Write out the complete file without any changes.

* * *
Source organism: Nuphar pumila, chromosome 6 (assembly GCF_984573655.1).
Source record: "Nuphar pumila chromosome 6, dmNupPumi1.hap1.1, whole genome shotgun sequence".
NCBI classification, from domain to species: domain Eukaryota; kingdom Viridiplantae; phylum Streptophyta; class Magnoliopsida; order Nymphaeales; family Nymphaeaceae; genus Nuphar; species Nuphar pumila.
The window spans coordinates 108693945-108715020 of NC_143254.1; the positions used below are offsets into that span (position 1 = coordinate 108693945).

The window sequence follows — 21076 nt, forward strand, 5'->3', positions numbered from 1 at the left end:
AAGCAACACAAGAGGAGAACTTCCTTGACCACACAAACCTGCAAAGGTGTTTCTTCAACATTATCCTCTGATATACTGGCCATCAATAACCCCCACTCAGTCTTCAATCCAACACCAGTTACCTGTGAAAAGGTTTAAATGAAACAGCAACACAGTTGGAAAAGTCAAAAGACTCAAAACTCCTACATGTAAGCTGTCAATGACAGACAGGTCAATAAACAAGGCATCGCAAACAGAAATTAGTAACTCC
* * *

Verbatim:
Source organism: Nuphar pumila, chromosome 6 (assembly GCF_984573655.1).
Source record: "Nuphar pumila chromosome 6, dmNupPumi1.hap1.1, whole genome shotgun sequence".
NCBI classification, from domain to species: domain Eukaryota; kingdom Viridiplantae; phylum Streptophyta; class Magnoliopsida; order Nymphaeales; family Nymphaeaceae; genus Nuphar; species Nuphar pumila.
The window spans coordinates 108693945-108715020 of NC_143254.1; the positions used below are offsets into that span (position 1 = coordinate 108693945).

The window sequence follows — 21076 nt, forward strand, 5'->3', positions numbered from 1 at the left end:
AAGCAACACAAGAGGAGAACTTCCTTGACCACACAAACCTGCAAAGGTGTTTCTTCAACATTATCCTCTGATATACTGGCCATCAATAACCCCCACTCAGTCTTCAATCCAACACCAGTTACCTGTGAAAAGGTTTAAATGAAACAGCAACACAGTTGGAAAAGTCAAAAGACTCAAAACTCCTACATGTAAGCTGTCAATGACAGACAGGTCAATAAACAAGGCATCGCAAACAGAAATTAGTAACTCC